6 08 2014

Across the square, under the visage of Greatsergeant’s grandfather clobbering the demon, Mehzadapt watched. He wore a merchant’s blue suit and went bareheaded.
Outside the keep, some twenty paces away, three soldiers had been waiting and watching the passing citizens.
From the western arterial came startled calls, a disturbance in the foot traffic.
The co-conspirator captain and a woman he did not recognize dashed to the keep, opened the door and slammed it shut. The soldiers turned to each other in puzzlement, then walked to the keep and, subtly, tried the door.
And stayed standing on the threshold.
Locked? The guards are locked away from the Earl?
The Inspector growled, Pompous idiot soldiers! But what of Fazgood’s note? And how did the General know my name? Fazgood’s playing at something!
The three soldiers looked around the courtyard at the passersby. When no one was looking, all three shoved at the door. It did not budge.
General Greatsergeant strode across the square. Heedless of passersby, he berated the men
Mehzadapt laughed out loud.
There! The window at the second story – the contemplation room, so the Inspector had been told – there a human waved in broad, inviting strokes.
Arrayed around the square in disguise were nine of his deputies; led by the three most capable deputies (sadly for the Inspector’s temper, they were now the three most unruly); In the far corner, Bookwright stood still as a post, expectant. Before the postings of stories and events, Tlezjoy bobbed on his feet; Varalam delicately cracked one knuckle at a time, the sound lost among in the murmur of early evening perambulations.
This is the most important moment of my life, the Inspector thought, and then thrust that thought away.
“Come!” he said, and he strode to the keep. The others joined his walk, matching his pace. Nearer, the soldiers showed the shoulder braids of a sergeant and two corporals; and on the fourth the Greatsergeant brow was now obvious. Doubtless the other three were baggage carriers, restrainers for the Earl, and bodyguards for the General. Just as the large sergeant made to speak, the Inspector stopped, drew his hat from under his blazer, and placed it carefully on his head. The deputies did likewise.
The sergeant sneered. “I told your sort that the General wants you away!”
Drawing breath to imply tolerance for a dullard, the Inspector said. “You are a dupe in a conspiracy against the Kingdom. Stand away and let me pass or you will be charged will low treason.”
Nearer the door, the General stepped before the Inspector. “What say you, vermin-herder?”
Though Mehzadapt often referred to himself such the same, the contempt in that voice made the Inspector’s jaw clench.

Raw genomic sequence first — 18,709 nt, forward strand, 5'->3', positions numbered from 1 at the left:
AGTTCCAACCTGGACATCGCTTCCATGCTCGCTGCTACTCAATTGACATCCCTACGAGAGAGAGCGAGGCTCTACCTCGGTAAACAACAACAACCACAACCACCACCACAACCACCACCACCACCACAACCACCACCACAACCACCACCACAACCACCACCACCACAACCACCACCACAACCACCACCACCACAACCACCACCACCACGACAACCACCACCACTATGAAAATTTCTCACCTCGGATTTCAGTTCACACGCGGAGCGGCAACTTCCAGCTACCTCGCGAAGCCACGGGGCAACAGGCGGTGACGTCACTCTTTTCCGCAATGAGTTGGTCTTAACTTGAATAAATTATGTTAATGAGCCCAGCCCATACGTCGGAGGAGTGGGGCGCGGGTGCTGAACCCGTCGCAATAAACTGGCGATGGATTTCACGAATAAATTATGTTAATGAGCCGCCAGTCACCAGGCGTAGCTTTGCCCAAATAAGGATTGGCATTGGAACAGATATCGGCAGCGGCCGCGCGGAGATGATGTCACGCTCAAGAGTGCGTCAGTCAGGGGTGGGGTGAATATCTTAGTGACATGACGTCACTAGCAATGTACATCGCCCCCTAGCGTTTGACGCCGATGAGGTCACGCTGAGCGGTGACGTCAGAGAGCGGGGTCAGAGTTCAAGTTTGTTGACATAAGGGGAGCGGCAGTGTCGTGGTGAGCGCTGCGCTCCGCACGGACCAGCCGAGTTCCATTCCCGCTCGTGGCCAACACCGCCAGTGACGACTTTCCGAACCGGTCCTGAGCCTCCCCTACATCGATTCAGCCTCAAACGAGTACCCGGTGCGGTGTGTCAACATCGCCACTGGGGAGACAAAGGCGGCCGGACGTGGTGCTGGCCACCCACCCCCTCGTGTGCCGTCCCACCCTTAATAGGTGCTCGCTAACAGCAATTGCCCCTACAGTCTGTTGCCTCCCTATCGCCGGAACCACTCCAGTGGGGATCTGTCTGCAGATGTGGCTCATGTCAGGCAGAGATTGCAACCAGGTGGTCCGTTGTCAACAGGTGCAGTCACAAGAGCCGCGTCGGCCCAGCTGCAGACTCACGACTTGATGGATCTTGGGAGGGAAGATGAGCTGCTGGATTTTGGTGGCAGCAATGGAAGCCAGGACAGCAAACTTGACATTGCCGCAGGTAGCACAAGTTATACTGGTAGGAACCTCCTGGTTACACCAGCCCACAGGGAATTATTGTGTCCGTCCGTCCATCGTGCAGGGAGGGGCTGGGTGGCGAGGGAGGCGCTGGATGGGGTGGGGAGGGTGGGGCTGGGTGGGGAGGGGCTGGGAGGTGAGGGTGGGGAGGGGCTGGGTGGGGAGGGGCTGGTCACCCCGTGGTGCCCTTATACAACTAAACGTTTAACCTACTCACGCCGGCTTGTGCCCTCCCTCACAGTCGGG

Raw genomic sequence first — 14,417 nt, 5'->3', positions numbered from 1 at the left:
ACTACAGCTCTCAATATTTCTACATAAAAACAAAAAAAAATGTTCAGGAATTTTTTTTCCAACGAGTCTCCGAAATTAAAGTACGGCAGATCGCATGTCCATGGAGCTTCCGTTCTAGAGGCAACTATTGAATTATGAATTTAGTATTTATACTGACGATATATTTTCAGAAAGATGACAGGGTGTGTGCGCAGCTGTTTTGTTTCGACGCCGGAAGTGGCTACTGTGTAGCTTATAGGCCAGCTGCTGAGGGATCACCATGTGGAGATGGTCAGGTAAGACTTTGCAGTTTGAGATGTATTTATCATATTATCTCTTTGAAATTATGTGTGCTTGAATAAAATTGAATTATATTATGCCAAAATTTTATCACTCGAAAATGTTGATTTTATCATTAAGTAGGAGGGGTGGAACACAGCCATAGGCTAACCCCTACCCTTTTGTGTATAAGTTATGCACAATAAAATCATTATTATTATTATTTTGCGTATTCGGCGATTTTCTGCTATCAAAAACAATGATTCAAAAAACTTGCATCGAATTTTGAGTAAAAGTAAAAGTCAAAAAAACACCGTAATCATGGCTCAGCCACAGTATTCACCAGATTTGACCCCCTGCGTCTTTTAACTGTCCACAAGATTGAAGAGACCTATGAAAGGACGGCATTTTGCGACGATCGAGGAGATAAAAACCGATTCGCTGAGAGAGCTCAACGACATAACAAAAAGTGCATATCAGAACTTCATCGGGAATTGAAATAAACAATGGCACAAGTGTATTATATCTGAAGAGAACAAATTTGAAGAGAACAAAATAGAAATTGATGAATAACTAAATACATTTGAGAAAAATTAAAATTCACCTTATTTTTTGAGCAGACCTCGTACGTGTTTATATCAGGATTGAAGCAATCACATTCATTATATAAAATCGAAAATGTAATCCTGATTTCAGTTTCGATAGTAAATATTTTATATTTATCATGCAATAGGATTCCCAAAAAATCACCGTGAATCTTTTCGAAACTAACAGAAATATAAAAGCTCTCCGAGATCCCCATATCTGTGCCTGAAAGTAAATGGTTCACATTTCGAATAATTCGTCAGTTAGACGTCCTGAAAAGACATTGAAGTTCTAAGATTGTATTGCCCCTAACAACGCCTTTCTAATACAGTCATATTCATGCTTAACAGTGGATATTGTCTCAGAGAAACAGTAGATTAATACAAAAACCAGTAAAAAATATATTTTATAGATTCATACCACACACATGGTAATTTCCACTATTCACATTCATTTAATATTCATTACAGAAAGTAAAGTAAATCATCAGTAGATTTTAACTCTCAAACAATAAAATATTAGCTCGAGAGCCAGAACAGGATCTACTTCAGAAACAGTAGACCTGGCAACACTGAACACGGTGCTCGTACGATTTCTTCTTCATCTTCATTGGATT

“Am I speaking to General Allotrope Greatsergeant, the man?”
The General said. “We are on a mission of honor. We have no need of your assistance.”
“So,” observed the Inspector. “we Scouts are unable to assist in honorable dealings. Is that what you say?”
“I say that we need no assistance.”
“That is good, for we offer no assistance. We investigate. Please stand aside or be arrested.”
Greatsergeant stepped close. “Your name is Mehzadapt.”
The Inspector thought, Fazgood has been talking to the General. People dashing in unexpected; what brews here?
Posturing for the gathering onlookers, the General declaimed loudly. “Leave my family alone, scout! Have we not sorrows enough?”
“’Sorrows’!” spat that scout. “you live with a fine wife and servants. Your sorrow is that you could not keep her from dallying! With a foreigner!”
The General’s dark skin darkened further, and he pointed in Mehzadapt’s face. “Leave, you!”
“Dallying with a foreigner!”
Behind them, a rumble passed through the crowd.
“Leave! Leave while you still have your rank and vocation.”
“Deputies,” said the Inspector. “break them.”
Varalam’s great hands pushed the General aside. The other deputies produced skullwarmers and attacked the two subordinates. Cries of alarm rang across the square. From their posts at the corners and at the arterial entrance, police officers ran forward to help, but there were only four of those police.
When they hesitated, the Inspector called to them. “Let us do our task or you will be charged with low treason.”
The police knew the Inspector and noted his seriousness.
One called: “Public Works will be notified! You had better adhere to the Uniform Guild Protocols!”
“Article Seven, you rogues!” yelled another. “You will answer for those soldiers if no offense is found!”
Greatsergeant sprang from the beating and sprinted to the eastern arterial, toward the Plaza of the Superb and his headquarters.
The two soldiers were unconscious. Deputies whooped and moved to pursue the General, but the Inspector called. “Leave him! Let him bring more! All the more to help arrest him when the time comes!”
The Inspector tried the door. Barred.
The bar behind the door rattled, and the door opened. There stood someone with a searing, direct gaze, and a buoyant and vigorous bearing. It took Mehzadapt a blink before he recognized Fazgood’s face.
“Inspector!” called the Earl. “Good! You brought overwhelming force! Enter!”
Then he vanished within. Mehzadapt growled under his breath and waved the deputies to follow him.
The anteroom was dark to a sickly gloom. Broken furniture littered the anteroom. Across the shambles, the Earl trotted up the stairs.
“What stinks?” said Tlezjoy.
“Shut up, you,” said the Inspector, but Tlezjoy was correct. A cloying, flowery stench filled the air; at another turn, the nose stung from lantern oil.
“The Goodwife knows all is lost, and has taken a hand at decorating. It does not matter.”
The Inspector remembered the rejoinder at the end of the Earl’s message. His pounding heart chilled.
Is this a trap?
“After him, you!” and Mehzadapt sprang over the furniture and trotted to the bottom of the stairs.
The Earl’s voice rang. “Do not panic so! I bring you to Greatsergeant’s treasure!”
“Where is the Goodwife? Where are those two who ran in?”
“All upstairs! You can catch and arrest them all!”
A deputy blurted. “Are you truly the Mad Earl?”
Fazgood looked to the subordinates and raised a brow to the deputy. “I am certified so by Public Works.”
“How far away is the College of Incorrigibles?” asked Tlezjoy.